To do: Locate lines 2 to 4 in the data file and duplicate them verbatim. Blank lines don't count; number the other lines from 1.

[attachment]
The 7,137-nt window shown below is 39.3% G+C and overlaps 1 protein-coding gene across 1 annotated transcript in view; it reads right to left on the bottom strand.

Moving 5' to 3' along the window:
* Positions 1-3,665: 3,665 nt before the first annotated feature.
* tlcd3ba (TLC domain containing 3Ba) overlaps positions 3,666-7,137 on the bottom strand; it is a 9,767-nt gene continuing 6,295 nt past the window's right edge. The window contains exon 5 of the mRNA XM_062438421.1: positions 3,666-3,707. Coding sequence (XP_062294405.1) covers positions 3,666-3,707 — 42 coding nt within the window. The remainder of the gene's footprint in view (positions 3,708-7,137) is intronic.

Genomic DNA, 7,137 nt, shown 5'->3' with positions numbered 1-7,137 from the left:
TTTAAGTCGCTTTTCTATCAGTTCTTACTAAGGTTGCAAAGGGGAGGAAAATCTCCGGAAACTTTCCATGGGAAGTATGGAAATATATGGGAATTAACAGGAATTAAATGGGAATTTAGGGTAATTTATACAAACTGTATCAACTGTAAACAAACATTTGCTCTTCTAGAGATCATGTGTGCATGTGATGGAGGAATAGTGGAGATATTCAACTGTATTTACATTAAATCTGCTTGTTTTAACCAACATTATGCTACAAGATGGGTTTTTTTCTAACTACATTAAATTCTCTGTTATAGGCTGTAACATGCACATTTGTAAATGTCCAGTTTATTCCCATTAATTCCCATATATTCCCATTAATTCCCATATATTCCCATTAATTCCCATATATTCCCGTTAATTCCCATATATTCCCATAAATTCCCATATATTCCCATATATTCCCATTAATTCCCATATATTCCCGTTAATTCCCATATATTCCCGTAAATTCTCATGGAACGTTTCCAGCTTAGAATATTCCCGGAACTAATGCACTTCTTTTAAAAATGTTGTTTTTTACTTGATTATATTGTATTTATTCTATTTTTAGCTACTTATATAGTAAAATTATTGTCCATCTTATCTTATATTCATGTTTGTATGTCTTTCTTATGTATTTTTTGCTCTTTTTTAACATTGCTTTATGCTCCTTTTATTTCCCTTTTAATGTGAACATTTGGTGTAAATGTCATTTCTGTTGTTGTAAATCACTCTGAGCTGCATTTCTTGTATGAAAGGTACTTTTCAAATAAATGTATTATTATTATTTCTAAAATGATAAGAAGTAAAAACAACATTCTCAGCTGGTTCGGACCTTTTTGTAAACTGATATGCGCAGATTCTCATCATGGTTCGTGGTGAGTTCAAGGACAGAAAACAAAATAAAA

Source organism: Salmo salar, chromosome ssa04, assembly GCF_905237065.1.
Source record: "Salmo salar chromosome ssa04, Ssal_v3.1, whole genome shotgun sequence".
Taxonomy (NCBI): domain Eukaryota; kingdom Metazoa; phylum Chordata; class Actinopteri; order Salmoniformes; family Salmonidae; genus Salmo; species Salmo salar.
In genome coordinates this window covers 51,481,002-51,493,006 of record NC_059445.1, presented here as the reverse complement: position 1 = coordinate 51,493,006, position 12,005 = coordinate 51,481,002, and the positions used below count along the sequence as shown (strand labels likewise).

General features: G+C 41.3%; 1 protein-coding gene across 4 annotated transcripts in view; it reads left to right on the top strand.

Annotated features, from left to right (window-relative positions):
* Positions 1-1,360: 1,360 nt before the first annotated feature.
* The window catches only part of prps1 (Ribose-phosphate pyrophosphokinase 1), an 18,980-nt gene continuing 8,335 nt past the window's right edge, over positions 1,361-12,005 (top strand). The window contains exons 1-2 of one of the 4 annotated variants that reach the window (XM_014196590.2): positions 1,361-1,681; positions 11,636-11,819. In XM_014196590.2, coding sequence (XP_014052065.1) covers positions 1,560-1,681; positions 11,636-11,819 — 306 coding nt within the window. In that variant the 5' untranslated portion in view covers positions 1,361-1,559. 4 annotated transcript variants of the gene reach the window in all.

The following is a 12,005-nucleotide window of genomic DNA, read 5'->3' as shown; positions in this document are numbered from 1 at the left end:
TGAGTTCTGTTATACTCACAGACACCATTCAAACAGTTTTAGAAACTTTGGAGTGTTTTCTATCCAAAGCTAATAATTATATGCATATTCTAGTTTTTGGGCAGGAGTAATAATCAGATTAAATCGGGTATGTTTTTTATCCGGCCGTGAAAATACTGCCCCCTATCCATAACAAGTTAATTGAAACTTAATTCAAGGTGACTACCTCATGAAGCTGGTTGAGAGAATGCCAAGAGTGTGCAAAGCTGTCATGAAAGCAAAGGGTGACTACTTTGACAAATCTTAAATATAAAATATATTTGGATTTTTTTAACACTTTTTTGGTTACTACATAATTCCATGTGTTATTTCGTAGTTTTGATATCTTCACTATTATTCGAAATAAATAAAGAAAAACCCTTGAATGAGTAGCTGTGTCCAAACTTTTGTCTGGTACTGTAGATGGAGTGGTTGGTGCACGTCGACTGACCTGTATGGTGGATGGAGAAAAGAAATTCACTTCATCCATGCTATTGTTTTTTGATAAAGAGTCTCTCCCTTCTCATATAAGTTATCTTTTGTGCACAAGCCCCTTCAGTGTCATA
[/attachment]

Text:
Moving 5' to 3' along the window:
* Positions 1-3,665: 3,665 nt before the first annotated feature.
* tlcd3ba (TLC domain containing 3Ba) overlaps positions 3,666-7,137 on the bottom strand; it is a 9,767-nt gene continuing 6,295 nt past the window's right edge. The window contains exon 5 of the mRNA XM_062438421.1: positions 3,666-3,707. Coding sequence (XP_062294405.1) covers positions 3,666-3,707 — 42 coding nt within the window. The remainder of the gene's footprint in view (positions 3,708-7,137) is intronic.